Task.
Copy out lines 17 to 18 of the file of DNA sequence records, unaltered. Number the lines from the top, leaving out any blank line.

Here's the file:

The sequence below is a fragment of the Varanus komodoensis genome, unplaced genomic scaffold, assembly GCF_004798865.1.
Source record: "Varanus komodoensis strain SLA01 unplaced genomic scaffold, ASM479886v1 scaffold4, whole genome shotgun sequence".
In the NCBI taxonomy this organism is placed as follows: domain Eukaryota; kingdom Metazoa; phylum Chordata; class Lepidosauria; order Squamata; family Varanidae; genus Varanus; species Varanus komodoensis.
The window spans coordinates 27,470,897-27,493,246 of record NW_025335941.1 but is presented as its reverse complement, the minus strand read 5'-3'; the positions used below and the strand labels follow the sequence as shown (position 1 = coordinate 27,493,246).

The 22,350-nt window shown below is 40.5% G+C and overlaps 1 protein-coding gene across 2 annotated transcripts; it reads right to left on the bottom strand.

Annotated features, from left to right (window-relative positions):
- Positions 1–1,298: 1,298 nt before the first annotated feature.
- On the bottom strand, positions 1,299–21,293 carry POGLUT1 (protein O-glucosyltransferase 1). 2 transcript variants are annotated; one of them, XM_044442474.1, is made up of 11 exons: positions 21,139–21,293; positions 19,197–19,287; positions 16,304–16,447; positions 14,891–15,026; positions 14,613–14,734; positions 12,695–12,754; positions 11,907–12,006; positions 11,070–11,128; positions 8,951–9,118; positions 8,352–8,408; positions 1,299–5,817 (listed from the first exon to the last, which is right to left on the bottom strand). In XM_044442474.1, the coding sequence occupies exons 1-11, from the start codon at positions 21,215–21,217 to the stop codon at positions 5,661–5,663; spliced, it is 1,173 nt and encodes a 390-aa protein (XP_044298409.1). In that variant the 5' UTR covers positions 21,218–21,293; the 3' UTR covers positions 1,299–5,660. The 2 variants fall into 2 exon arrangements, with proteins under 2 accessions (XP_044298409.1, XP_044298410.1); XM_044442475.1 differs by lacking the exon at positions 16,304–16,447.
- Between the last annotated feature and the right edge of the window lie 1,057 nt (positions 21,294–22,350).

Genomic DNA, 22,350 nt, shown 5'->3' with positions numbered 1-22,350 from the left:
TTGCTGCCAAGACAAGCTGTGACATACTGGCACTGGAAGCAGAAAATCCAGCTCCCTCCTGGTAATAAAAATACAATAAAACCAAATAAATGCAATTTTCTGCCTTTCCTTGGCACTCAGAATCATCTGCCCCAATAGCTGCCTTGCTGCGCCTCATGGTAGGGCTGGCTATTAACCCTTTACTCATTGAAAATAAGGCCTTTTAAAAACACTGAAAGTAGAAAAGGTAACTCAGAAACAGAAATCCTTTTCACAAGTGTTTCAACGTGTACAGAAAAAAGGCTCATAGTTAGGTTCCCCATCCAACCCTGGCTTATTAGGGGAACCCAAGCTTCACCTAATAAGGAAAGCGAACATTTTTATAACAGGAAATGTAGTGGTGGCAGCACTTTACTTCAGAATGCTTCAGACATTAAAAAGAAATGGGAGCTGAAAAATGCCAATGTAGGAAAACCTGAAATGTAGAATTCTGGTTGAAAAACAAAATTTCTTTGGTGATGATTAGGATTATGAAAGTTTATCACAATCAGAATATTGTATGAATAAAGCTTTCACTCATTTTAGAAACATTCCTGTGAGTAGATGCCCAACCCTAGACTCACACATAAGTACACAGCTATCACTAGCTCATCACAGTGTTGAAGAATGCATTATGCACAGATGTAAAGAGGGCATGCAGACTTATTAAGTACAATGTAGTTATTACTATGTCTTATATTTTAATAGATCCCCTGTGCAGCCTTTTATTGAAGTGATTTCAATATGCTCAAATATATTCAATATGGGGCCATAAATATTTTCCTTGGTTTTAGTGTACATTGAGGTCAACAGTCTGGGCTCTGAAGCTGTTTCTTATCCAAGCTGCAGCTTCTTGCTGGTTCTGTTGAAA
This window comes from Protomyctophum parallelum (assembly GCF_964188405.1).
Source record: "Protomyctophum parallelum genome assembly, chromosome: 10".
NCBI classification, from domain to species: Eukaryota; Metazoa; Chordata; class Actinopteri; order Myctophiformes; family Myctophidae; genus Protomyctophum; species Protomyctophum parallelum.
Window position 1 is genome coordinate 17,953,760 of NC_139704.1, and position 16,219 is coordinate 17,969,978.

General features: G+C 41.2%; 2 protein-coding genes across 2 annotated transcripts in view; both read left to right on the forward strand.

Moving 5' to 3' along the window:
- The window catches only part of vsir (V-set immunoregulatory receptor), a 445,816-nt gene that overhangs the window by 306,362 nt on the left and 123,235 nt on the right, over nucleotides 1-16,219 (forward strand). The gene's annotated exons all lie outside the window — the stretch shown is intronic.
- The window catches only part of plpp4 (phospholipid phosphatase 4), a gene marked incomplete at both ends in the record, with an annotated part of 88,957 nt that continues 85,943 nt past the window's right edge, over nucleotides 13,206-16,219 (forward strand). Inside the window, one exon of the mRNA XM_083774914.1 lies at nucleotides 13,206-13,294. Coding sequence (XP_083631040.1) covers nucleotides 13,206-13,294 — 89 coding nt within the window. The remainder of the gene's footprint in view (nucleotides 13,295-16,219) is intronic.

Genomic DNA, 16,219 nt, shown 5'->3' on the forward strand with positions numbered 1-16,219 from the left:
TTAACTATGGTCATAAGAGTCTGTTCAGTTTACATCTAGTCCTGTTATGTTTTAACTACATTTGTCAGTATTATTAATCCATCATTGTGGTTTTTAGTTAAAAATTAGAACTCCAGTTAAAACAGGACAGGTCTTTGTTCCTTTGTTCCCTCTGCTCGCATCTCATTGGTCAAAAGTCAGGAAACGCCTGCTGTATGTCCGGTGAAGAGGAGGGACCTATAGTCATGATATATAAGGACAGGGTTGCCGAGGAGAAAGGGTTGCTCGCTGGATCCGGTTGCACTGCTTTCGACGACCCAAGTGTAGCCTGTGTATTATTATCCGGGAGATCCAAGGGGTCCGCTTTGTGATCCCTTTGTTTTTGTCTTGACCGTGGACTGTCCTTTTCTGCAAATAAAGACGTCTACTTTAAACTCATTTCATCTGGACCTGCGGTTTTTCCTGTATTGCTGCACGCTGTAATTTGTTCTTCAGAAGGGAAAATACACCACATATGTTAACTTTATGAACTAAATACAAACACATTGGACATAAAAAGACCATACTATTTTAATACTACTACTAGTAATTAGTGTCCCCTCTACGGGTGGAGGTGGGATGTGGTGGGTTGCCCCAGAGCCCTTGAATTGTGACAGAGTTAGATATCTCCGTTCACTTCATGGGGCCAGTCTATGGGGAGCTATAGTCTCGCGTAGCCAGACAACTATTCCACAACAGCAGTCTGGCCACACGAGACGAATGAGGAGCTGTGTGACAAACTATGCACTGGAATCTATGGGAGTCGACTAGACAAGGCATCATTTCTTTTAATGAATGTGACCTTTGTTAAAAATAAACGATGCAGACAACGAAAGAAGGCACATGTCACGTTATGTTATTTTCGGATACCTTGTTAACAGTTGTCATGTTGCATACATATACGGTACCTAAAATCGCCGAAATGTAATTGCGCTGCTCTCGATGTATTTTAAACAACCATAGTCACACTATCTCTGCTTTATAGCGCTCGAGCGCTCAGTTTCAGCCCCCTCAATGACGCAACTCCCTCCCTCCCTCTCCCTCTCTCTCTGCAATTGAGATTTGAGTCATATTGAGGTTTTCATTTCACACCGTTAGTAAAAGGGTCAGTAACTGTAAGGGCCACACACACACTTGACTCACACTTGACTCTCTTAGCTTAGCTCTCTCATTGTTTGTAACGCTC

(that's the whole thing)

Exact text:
Moving 5' to 3' along the window:
- The window catches only part of vsir (V-set immunoregulatory receptor), a 445,816-nt gene that overhangs the window by 306,362 nt on the left and 123,235 nt on the right, over nucleotides 1-16,219 (forward strand). The gene's annotated exons all lie outside the window — the stretch shown is intronic.